It’s true. Humans are sexual creatures. From the time we hit puberty we’re on a mission (albeit sometimes subconsciously) to find sexual partners. It’s natural and instinctive and wired into our DNA. Humans aren’t the only animals who have sex for pleasure, we’re just the only ones intelligent enough to express our feelings about it, talk about it and devise methods of being stimulated even when another person isn’t involved.
We watch sexually graphic movies, get aroused reading erotic fiction, and have even found new and improved ways of self-pleasure and masturbation. It is what it is. One of the ways people vicariously have sexual experiences is through reading fiction. Fiction is a safe environment where one can explore their sexuality and fantasies without having to seek out a partner. Besides – a little reading never hurt anyone.
Nowadays erotic fiction is its own genre, though it seems to be a part of every genre. From V.C. Andrew’s ever popular Flowers in the Attic (outright fictional incest), to the more modern works of Laurell K Hamilton (depicting a great deal of fantasy sex with fantasy creatures). Sex happens, even in fiction, because humans are sexual creatures.
Studies have actually shown that when erotic reading material (call it porn if you will, but I prefer erotica) and erotic movies are readily available to satiate individual sexual desires — the rate of sex crimes actually goes down! The study also suggested that erotic material did not cause men to objectify women.
So who reads erotic literature? A lot of people (women and men). Normal people. Not sexual deviants. Not perverts. Just people like you and me. Why? Because it’s enjoyable and there’s nothing wrong with enjoying a fantasy.
Now to the reason for this post. Some of my erotic fiction (and the erotic fiction of other authors) has been banned on certain distribution sites due to PayPal threatening to close their merchant accounts if they don’t remove all “barely legal” (i.e. erotica with 18-19 year old characters), non-consensual (I believe this includes dubious consent) and pseudo-incest (i.e. step-sibling, unrelated “uncles” etc…) stories from their distribution outlets.
Please note that the legal age of consent is eighteen and eighteen to nineteen-year-old’s do have sex, so that particular type of erotica is not depicting anything illegal. Also, it’s perfectly legal for an adult to have sex with an adult step-sibling or even an adult step-parent, or a non-related adult “uncle” so that, too, is not depicting anything illegal. Non-consensual sex is illegal. However in the context of fictional erotica (fiction is the keyword there), it’s actually a popular topic because a lot of women have a non-consensual sexual fantasy. Sure, not all of them, but many do and it’s not weird or abnormal. Psychology Today even had an interesting Op Ed on the subject that cites one study’s results saying 62% of the women surveyed admitted to having a non-consensual sexual fantasy. Fiction is the perfect way for them to explore this fantasy in a safe way. Even psychologists deem non-consensual sex fantasies as being normal.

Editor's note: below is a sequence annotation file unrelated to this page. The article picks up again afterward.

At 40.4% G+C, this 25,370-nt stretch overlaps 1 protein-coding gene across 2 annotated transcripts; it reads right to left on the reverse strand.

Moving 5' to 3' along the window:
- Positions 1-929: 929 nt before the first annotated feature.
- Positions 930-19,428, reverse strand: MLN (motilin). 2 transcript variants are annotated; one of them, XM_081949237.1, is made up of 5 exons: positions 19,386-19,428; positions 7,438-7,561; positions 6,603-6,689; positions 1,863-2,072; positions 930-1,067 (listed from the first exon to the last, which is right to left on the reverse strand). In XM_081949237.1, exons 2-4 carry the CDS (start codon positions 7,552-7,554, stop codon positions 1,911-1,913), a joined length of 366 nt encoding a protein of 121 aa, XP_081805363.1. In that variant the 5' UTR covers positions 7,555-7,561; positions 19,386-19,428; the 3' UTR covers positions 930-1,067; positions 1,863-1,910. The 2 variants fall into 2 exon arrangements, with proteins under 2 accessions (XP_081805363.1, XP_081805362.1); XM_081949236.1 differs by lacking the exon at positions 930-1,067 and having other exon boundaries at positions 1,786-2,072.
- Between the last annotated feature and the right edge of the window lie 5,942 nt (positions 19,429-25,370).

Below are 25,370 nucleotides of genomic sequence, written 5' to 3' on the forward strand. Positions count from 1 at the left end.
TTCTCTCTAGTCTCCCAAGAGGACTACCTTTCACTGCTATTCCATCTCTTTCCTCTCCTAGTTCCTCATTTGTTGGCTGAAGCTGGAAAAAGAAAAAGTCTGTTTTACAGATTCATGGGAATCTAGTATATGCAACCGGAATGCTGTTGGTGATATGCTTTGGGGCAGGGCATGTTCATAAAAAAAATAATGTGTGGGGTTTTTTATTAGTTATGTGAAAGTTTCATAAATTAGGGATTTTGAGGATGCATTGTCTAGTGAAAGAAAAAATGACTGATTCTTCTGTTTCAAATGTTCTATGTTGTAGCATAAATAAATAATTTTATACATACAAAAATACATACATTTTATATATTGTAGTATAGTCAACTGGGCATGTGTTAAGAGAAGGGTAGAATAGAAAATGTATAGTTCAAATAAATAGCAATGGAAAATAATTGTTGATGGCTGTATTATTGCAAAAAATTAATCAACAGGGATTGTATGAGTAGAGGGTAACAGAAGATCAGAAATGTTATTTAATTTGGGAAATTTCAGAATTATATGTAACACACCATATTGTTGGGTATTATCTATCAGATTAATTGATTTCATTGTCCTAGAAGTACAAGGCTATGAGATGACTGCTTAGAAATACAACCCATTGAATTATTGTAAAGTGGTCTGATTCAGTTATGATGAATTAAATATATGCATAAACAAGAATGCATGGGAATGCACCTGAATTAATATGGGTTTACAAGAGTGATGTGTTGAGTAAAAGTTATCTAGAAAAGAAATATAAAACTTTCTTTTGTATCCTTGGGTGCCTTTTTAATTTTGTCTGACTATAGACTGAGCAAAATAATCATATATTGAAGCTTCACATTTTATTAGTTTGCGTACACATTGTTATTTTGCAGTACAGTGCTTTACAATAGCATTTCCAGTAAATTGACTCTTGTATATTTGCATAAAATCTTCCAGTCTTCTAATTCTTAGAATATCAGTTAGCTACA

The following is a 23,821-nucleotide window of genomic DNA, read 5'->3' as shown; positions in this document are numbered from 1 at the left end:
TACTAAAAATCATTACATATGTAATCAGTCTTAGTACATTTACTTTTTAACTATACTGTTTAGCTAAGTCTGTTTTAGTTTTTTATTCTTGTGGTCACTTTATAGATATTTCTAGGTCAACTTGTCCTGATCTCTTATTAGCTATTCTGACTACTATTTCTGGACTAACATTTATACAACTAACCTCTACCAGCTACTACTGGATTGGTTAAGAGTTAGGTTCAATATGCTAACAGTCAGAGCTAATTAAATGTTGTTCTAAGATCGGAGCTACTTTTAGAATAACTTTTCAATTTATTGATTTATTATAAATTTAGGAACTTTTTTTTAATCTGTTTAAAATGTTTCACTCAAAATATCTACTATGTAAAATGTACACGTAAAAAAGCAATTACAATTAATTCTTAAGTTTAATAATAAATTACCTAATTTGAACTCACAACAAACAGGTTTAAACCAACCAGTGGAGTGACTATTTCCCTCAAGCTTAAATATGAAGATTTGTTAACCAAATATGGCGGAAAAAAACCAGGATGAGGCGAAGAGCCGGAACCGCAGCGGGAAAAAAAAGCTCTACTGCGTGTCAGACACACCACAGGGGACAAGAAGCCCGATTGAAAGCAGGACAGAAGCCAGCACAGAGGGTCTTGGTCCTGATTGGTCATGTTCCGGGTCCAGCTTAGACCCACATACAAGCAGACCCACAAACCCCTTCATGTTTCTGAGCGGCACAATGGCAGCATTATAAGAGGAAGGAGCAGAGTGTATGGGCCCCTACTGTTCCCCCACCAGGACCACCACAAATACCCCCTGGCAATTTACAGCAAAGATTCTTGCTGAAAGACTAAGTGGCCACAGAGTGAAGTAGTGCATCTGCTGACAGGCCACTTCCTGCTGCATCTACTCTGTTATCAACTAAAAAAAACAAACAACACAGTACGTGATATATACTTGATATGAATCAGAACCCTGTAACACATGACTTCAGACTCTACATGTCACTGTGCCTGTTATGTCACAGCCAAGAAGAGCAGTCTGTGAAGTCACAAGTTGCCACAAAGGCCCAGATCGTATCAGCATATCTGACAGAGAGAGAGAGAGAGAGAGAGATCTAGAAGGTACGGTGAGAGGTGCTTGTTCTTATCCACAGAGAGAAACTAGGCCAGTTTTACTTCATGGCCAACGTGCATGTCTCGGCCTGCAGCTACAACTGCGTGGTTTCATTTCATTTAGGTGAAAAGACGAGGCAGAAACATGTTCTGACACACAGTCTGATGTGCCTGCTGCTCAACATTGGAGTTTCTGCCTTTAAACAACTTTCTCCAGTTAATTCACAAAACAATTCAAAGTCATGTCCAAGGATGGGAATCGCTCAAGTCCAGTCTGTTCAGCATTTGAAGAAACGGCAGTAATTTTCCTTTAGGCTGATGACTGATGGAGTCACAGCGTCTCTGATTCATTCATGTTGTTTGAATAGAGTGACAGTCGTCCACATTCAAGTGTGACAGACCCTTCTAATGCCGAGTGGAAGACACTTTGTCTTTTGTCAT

While you may have no desire to read the aforementioned types of erotica – as Selena Kitt put it in her posts here and here, we could be heading down a slippery slope. It limits what you, the reader, are allowed to read or buy, and what writers are allowed to write.
“But, Steph,” you tell me, “I don’t read/write *that* kind of erotica. So why should I care?”
Martin Niemöller wrote a rather famous poem called “First They Came From The Communists” and it goes like this:
First they came for the communists, and I did not speak out – because I was not a communist;
Then they came for the socialists, and I did not speak out – because I was not a socialist;
Then they came for the trade unionists, and I did not speak out – because I was not a trade unionist;
Then they came for the Jews, and I did not speak out – because I was not a Jew;
Then they came for me – and there was no one left to speak out for me.
This poem could easily be applied to literature and censorship. That is why you, as a reader or writer, should care that erotica is being censored. Because next week it could be V.C. Andrews or Laurell K Hamilton being pulled off the shelves. It could be your book, or your favorite author they come after next.